An Annotated Bibliography on Research That Explores Black Families’ Participation in Healthy Marriage and Relationship Education, Economic Stability, and Positive Mental Health
Tia Dickerson*, Elvis Gyan*, Mindy E. Scott, Ria Shelton, and Lisa Kim
This annotated bibliography provides healthy marriage and relationship education (HMRE) practitioners and researchers with a summary of the research conducted to date on the effectiveness of HMRE programs for Blacka couples. Specifically, it has two goals:
- Identify studies of HMRE programs and their participants that examine economic stability and mental health as predictors or outcomes of Black couples’ relationships.
- Describe other basic research questions that have been explored using data from HMRE programs with Black participants.
The annotated bibliography also provides key reflections and recommendations for future research and practice.
Broadly, many Black Americans value romantic partnerships, marriage, and children, and many Black couples and children can and do thrive across diverse types of family structures.1 HMRE research and practice should prioritize Black families’ inherent cultural and familial strengths while also acknowledging the role of socially structured oppression and racial discrimination that affect the intersecting experiences of family formation, economic success, and mental health among Black families. The studies included in this annotated bibliography describe a range of HMRE programs, with a focus on program design, implementation, and outcomes for Black families. By using this resource, HMRE researchers and practitioners will be better positioned to access and apply research-based guidance for supporting Black families through HMRE.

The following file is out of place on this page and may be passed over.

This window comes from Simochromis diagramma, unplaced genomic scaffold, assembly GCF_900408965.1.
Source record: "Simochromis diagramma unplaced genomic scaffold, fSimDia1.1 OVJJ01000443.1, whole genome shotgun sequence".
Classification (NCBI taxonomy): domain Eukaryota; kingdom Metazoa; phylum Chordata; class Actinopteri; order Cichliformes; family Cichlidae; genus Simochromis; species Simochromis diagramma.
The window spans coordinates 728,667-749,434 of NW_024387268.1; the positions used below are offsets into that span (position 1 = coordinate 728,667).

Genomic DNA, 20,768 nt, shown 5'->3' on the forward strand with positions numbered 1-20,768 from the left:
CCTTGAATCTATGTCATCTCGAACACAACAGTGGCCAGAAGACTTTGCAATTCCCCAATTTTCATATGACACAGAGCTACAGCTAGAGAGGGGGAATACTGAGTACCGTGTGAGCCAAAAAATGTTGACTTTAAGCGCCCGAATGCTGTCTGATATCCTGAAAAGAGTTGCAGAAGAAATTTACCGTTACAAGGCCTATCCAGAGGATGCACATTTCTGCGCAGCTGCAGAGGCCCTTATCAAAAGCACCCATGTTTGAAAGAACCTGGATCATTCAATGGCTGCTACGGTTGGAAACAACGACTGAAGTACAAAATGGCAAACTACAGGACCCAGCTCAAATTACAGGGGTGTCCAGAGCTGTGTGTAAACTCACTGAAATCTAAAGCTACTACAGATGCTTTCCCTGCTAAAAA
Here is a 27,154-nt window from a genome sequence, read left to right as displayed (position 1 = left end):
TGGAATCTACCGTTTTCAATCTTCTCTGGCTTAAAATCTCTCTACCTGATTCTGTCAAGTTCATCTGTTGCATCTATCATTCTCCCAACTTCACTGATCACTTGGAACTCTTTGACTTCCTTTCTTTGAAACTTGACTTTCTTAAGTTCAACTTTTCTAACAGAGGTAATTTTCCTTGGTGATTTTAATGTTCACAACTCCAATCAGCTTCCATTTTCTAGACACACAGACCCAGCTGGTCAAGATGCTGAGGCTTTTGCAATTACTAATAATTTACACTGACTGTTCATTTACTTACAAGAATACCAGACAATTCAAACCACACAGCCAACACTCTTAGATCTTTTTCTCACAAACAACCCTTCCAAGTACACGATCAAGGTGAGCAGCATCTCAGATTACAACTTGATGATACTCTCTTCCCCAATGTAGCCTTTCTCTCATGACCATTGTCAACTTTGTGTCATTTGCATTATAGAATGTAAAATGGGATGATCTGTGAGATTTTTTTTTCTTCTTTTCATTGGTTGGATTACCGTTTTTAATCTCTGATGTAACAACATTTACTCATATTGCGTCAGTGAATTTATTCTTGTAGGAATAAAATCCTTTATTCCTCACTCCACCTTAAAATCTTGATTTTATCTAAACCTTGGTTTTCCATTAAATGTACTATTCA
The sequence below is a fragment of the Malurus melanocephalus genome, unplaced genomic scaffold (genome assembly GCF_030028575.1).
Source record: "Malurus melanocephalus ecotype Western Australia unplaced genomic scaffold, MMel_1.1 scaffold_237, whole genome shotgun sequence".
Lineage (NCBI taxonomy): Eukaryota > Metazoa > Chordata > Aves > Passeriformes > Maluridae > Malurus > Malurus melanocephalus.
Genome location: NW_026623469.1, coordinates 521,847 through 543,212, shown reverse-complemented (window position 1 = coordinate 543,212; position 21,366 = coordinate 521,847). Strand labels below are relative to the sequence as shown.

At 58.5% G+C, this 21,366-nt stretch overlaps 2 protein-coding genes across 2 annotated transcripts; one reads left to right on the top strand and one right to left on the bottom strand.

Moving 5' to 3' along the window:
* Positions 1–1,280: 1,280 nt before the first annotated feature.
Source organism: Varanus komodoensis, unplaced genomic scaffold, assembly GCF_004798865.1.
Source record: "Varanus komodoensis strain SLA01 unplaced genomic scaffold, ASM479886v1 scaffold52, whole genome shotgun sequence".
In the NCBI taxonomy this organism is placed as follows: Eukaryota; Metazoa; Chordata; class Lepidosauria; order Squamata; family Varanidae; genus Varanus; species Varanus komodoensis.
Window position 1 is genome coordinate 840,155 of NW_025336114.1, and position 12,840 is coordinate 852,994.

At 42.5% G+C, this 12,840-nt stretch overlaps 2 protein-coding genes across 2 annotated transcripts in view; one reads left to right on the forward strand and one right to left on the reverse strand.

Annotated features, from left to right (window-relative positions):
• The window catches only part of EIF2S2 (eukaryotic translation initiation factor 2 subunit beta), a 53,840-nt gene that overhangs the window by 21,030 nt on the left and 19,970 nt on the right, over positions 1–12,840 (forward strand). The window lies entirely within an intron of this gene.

While most adults in the United States eventually get married, researchers and practitioners have given a great deal of attention to how patterns of marriage and family formation differ by race and ethnicity, as well as by socioeconomic status.2 Research on marriages among Black couples for example, tends to highlight Black peoples’ reduced likelihood to ever marry,3,4 as well as the increased instability in their unions once married relative to their White counterparts.2 However, it is important to acknowledge that many Black marriages are successful, and it’s valuable to take a more strengths-based approach to support strong, happy, and enduring marriages and relationships among Black families.5